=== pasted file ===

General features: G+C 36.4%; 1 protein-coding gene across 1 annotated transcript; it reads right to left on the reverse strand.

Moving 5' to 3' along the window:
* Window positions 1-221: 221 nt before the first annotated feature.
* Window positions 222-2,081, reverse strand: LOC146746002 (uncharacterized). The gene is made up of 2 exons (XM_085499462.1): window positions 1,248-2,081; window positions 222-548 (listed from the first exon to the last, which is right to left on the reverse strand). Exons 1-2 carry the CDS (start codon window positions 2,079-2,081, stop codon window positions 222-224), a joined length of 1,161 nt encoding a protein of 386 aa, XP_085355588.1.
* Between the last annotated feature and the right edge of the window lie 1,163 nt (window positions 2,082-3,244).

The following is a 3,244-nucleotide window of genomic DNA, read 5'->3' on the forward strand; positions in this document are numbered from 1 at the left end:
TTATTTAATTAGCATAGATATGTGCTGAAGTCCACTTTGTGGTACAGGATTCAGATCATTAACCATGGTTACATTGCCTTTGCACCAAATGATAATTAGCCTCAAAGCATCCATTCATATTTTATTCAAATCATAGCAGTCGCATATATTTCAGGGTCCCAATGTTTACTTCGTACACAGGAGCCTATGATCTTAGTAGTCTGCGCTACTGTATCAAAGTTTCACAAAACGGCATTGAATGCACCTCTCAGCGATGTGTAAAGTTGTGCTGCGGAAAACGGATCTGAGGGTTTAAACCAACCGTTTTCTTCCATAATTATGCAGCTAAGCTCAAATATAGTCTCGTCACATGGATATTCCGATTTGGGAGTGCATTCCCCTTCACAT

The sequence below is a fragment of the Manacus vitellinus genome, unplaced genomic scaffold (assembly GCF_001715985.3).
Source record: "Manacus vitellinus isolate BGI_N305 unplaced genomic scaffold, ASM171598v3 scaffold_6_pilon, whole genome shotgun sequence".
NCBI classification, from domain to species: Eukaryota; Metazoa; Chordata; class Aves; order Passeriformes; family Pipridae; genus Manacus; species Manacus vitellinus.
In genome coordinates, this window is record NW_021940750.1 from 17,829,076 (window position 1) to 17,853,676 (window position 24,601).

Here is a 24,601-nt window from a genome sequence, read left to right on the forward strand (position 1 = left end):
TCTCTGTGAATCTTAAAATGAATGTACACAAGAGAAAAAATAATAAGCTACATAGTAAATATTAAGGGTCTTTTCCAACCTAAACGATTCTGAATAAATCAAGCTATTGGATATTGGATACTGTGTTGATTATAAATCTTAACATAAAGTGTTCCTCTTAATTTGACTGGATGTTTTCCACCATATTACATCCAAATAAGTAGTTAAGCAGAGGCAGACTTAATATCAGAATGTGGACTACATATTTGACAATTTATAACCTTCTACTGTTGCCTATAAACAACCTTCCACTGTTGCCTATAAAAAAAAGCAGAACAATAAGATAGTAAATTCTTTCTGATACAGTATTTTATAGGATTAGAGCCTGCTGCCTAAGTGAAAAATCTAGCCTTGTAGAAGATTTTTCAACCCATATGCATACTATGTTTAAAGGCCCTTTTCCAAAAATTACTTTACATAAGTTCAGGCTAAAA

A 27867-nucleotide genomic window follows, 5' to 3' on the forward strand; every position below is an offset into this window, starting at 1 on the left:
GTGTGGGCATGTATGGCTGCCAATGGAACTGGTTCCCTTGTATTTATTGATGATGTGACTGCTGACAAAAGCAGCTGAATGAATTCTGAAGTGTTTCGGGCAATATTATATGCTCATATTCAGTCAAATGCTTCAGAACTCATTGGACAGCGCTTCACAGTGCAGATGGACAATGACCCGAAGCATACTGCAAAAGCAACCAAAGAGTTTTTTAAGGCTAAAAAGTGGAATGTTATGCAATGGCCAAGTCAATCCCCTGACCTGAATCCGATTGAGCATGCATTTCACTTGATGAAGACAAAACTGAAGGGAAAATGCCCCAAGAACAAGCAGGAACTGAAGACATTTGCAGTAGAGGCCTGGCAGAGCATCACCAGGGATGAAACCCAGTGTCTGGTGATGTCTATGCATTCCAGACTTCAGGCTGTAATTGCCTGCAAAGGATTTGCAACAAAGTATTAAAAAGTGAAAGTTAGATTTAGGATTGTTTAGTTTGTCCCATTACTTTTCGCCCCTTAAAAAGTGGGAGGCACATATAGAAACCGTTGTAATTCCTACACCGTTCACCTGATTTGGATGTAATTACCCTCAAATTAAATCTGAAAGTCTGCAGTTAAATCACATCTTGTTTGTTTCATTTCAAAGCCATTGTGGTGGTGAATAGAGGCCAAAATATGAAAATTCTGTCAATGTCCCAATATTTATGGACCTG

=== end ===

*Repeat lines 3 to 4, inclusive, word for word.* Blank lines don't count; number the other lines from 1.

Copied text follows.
* Window positions 1-221: 221 nt before the first annotated feature.
* Window positions 222-2,081, reverse strand: LOC146746002 (uncharacterized). The gene is made up of 2 exons (XM_085499462.1): window positions 1,248-2,081; window positions 222-548 (listed from the first exon to the last, which is right to left on the reverse strand). Exons 1-2 carry the CDS (start codon window positions 2,079-2,081, stop codon window positions 222-224), a joined length of 1,161 nt encoding a protein of 386 aa, XP_085355588.1.